If It’s Good Enough For An Infant, It’s Good Enough For Me!
One argument you hear for the sufficiency of low-protein vegan diets, particularly raw food diets based around lower-protein fruits like bananas and dates, is that babies can go through their most rapid period of growth consuming only mother’s milk.
Mother’s milk is in the ballpark of 6% of calories from protein (it actually varies slightly over the course of breastfeeding). So because adult humans are growing much more slowly than infants, the reasoning goes, how could they require more than 6% of their calories from protein?
“Human breast milk is good enough for a breastfeeding six-month-old, so you’ll do just fine on 6% of your dietary calories or less coming from protein!” – Lots of raw food diet and vegan books
To be honest, I totally bought this argument until I started thinking about it a bit more, and did some research on just how many calories a baby burns relative to its tiny bodyweight.
Let’s use the Institute Of Medicine’s recommended dietary allowance (RDA) figure to break down the low-protein diet breast milk justification.
It Comes Down To Protein And Calorie Needs:
The protein RDA between birth and one year is 1.5 g/kg of bodyweight 1, and babies can hit this target on a diet of just breast milk, which is only 6% protein as a percentage of calories. How is that possible?
Babies are calorie-burning machines, at least relative to their size, since they need to fuel such quick growth.
A 9.7 pound female infant needs 438 calories per day, or 45 calories per pound 2
So what about an adult woman?
Let’s say she’s 30-years old, 5 foot, 4 inches tall, and 126-pounds. She needs to take in 2,000 calories a day if she’s moderately active, which works out to 15.8 calories per pound 3. Her protein RDA is .80 g/kg of bodyweight 4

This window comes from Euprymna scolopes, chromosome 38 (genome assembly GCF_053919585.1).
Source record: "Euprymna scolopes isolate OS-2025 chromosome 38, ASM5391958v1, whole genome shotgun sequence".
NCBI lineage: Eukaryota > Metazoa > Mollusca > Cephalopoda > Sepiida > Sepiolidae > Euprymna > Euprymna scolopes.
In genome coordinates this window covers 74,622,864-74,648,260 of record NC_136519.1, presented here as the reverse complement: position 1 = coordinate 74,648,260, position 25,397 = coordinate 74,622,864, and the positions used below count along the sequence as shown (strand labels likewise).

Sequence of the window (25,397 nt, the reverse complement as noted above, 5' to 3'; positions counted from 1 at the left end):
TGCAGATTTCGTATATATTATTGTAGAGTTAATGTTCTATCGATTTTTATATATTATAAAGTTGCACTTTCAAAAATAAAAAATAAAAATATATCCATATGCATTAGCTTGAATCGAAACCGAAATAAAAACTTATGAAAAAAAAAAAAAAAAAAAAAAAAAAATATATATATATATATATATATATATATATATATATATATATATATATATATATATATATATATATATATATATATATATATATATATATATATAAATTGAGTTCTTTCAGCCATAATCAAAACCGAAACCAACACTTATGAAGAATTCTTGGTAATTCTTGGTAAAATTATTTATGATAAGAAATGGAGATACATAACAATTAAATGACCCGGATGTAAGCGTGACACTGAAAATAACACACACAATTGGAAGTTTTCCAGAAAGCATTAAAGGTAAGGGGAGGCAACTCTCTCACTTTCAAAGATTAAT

Depending on how active she is, our 30-year-old needs around six times the total protein intake of the infant, but only around four to four and a half times more total calories.
So to hit the RDA of .80 g/kg on a diet with 6% of calories from protein, she’s have to consume not the 2,000 calories she needs to maintain her bodyweight at a moderate activity level, but 3,100 calories. So she’d be getting fatter trying to hit the 45.6 grams of protein RDA.
And if she wanted to hit the corrected RDA value discussed in my soon-to-be-released protein article – 1.2 g/kg – while sticking to 6% of calories from protein, she’d need to consume 4,650 calories.
So she’s got some options:
- Eat 6% of her calories from protein like an infant, but consume way too many calories trying to reach he protein target and get fat as a result.
- Eat 6% of her calories from protein and take in 2,000 calories per day and end up not thriving to the same degree that she could (more on this in my next protein article).
- Eat 6% of calories from protein, but become a vigorous athlete so she can burn all those extra calories off while eating a low protein diet.
- Eat the correct amount of calories to maintain her weight, but up her protein intake to 14-19% of calories, depending on activity level.
As you can see, the breast-milk protein justification falls apart when you look at it beyond the surface level.
Babies and adult humans are going through radically different phases of growth, so yes, they have different protein density needs.
Human breast milk is sufficient to sustain a rapid rate of growth – the quickest growth spurt humans ever go through. But that growth is burning through calories at a rate that humans never achieve again.
Dietary Reference Intakes for Energy, Carbohydrate, Fiber, Fat, Fatty Acids, Cholesterol, Protein, and Amino Acids (2005). Link.↩